Paul’s well-known 1Cor 13 passage is the epitome of the Life of Love. No matter what wonderful things we have accomplished, what honest and intentional lives we lead, if we are still living in Stage 3 where our words and actions are coming out of our duty and our pain and woundedness are still skewing our efforts to serve God, then we are nothing more than a whole lot of loud and ineffectual noise.
I love what Paul says later on in the chapter about growing up in Christ. When we are children, we behave like children, which is right and appropriate for our natural development. Being a child is good—while you are young.
But there comes a time when our natural human development moves us into that wonderful world of responsibility, wisdom, and work called adulthood, and it is in this stage of life that it is no longer right and appropriate to behave like children. Now it is time to grow up, get a job, move into your own apartment, pay taxes and bills, maybe join with another adult and start a new family.
This is natural and right. This is good. Behaving like child is good while you are a child, but behaving like an adult when you have grown up is just as good.
Just as we should not retain our childish interests and behaviors when we are grown, so we should not remain in our childhood or adolescent state of spiritual development. This is another area where the lack of a holistic body theology is evident. We too easily remain unaware of the necessity of spiritual growth along with physical growth. As our bodies grow and change, so should our spiritual lives.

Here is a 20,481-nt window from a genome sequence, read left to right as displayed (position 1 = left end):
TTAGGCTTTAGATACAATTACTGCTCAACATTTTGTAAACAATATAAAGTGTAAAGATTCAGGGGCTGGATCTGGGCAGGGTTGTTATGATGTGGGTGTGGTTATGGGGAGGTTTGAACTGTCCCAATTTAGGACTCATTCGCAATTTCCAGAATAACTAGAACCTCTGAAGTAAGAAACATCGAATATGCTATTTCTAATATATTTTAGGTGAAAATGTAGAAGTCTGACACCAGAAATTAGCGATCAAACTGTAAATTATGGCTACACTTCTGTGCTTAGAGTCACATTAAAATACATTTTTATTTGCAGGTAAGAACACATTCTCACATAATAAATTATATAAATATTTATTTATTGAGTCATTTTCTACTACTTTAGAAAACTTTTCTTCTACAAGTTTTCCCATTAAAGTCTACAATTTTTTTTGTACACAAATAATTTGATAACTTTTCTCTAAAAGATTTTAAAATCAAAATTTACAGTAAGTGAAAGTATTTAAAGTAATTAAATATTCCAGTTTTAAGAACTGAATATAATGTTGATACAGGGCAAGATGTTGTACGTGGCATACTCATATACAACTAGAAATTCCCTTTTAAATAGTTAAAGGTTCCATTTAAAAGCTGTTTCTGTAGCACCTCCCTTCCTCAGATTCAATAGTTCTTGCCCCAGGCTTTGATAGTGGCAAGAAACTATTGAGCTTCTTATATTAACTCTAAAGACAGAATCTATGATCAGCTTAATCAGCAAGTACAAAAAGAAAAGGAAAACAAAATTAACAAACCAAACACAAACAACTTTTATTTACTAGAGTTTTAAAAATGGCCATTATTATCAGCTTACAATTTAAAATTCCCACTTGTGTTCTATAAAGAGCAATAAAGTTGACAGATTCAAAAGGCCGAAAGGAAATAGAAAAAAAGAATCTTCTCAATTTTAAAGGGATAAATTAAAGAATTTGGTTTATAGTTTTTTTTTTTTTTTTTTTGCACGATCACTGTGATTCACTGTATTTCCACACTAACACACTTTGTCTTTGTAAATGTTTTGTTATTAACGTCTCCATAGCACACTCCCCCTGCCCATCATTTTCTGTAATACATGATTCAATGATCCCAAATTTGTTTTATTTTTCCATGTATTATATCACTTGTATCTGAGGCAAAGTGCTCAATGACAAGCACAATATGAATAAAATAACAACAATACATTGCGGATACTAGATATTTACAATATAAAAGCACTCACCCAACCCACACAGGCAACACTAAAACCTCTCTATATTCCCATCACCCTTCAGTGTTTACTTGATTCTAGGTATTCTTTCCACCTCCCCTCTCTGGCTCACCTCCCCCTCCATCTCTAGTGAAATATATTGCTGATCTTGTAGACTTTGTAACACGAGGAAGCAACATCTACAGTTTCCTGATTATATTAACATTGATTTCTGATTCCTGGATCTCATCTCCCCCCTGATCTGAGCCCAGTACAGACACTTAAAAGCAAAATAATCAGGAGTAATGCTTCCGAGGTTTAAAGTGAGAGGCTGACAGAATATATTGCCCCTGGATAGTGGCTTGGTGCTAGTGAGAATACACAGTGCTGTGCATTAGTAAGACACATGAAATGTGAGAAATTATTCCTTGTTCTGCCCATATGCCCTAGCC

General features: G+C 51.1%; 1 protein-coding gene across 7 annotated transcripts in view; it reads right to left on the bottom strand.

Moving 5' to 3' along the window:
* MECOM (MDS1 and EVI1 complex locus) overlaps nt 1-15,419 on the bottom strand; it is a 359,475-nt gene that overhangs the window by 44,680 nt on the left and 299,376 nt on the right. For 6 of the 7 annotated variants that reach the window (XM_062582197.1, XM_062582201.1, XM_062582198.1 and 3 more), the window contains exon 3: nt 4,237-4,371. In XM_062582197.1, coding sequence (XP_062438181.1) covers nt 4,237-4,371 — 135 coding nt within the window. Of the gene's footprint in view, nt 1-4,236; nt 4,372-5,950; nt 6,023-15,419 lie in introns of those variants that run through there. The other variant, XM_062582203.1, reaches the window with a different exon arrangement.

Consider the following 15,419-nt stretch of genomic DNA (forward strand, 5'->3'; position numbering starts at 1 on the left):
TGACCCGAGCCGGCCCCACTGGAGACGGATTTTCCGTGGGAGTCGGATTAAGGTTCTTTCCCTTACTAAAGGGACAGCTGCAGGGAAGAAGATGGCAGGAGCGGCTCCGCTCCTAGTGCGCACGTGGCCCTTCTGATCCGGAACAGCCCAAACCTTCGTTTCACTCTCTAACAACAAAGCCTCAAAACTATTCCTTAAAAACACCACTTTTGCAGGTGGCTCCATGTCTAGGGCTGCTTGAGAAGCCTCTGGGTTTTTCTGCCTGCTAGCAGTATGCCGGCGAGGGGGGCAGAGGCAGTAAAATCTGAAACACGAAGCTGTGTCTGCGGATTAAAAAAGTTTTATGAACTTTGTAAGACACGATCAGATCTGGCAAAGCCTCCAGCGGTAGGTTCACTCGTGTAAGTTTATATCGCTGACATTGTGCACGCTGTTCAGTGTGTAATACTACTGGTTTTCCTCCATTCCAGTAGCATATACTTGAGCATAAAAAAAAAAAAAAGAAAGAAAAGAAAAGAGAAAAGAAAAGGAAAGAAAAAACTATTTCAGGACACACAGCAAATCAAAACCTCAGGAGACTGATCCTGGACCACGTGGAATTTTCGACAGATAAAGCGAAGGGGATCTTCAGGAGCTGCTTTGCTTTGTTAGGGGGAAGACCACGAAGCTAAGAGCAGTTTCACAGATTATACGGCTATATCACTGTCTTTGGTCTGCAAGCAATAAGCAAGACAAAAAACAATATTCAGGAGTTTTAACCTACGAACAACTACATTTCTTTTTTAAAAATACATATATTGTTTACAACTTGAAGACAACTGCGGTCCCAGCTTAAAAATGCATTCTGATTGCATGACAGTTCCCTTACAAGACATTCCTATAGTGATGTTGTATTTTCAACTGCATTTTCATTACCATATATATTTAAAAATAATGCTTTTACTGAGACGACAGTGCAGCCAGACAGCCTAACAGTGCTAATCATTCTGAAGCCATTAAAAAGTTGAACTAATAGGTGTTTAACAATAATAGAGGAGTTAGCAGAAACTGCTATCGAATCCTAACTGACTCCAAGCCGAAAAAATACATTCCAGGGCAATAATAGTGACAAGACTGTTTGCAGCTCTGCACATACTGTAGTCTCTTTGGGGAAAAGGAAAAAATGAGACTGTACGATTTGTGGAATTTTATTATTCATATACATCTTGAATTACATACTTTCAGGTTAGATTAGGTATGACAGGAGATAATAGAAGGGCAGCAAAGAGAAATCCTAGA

There’s a reason Paul uses the metaphor of a physical human body so often in his letters. The wellbeing of our physical and spiritual selves are intimately related. Thus, they should both be growing. We should pursue spiritual health and growth just as fervently as we pursue physical health and growth.
Too easily we are satisfied with life in Stage 3. We think if we can get people to grow up enough to start giving back, then that’s enough. We’ve arrived!
Never mind people are giving back out of their woundedness. Never mind people are giving back out of their fear and lack of understanding. Never mind people are following blindly after others who are giving out of the same woundedness, fear, and lack of understanding.
It’s no wonder so many Christians leave the Church when they reach Stage 4. In Stage 3 churches, there is no room for questioning and doubting. There is no room for messy, for in-between, for grey.
It’s no wonder so many people view Christians as intolerant, rigid, ignorant, and hateful. Stage 3 is a wonderful and necessary part of the Christian journey, but when we get stuck there, when we fool ourselves into believing we’ve “arrived,” then we become intolerant, rigid, ignorant and hateful. We become everything we say we are against.